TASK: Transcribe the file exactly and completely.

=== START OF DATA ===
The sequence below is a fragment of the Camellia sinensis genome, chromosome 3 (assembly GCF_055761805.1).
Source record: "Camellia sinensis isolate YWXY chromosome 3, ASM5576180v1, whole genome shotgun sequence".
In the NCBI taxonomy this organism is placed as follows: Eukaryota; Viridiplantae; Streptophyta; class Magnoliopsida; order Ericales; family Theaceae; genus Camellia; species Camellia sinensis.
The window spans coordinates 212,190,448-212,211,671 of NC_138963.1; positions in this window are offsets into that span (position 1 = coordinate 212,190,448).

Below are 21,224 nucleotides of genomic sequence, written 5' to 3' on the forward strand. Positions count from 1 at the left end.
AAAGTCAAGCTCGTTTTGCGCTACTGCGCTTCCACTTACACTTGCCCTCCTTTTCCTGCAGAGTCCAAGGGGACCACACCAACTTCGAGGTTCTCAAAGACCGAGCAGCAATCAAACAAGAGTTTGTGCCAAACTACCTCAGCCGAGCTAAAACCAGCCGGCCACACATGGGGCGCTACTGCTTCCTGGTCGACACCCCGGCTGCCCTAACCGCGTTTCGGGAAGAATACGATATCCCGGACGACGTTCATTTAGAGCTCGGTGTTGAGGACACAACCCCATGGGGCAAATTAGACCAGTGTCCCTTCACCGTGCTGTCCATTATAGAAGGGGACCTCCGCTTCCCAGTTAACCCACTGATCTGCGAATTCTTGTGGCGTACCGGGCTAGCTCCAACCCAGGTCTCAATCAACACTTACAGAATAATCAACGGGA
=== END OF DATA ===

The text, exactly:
The sequence below is a fragment of the Camellia sinensis genome, chromosome 3 (assembly GCF_055761805.1).
Source record: "Camellia sinensis isolate YWXY chromosome 3, ASM5576180v1, whole genome shotgun sequence".
In the NCBI taxonomy this organism is placed as follows: Eukaryota; Viridiplantae; Streptophyta; class Magnoliopsida; order Ericales; family Theaceae; genus Camellia; species Camellia sinensis.
The window spans coordinates 212,190,448-212,211,671 of NC_138963.1; positions in this window are offsets into that span (position 1 = coordinate 212,190,448).

Below are 21,224 nucleotides of genomic sequence, written 5' to 3' on the forward strand. Positions count from 1 at the left end.
AAAGTCAAGCTCGTTTTGCGCTACTGCGCTTCCACTTACACTTGCCCTCCTTTTCCTGCAGAGTCCAAGGGGACCACACCAACTTCGAGGTTCTCAAAGACCGAGCAGCAATCAAACAAGAGTTTGTGCCAAACTACCTCAGCCGAGCTAAAACCAGCCGGCCACACATGGGGCGCTACTGCTTCCTGGTCGACACCCCGGCTGCCCTAACCGCGTTTCGGGAAGAATACGATATCCCGGACGACGTTCATTTAGAGCTCGGTGTTGAGGACACAACCCCATGGGGCAAATTAGACCAGTGTCCCTTCACCGTGCTGTCCATTATAGAAGGGGACCTCCGCTTCCCAGTTAACCCACTGATCTGCGAATTCTTGTGGCGTACCGGGCTAGCTCCAACCCAGGTCTCAATCAACACTTACAGAATAATCAACGGGA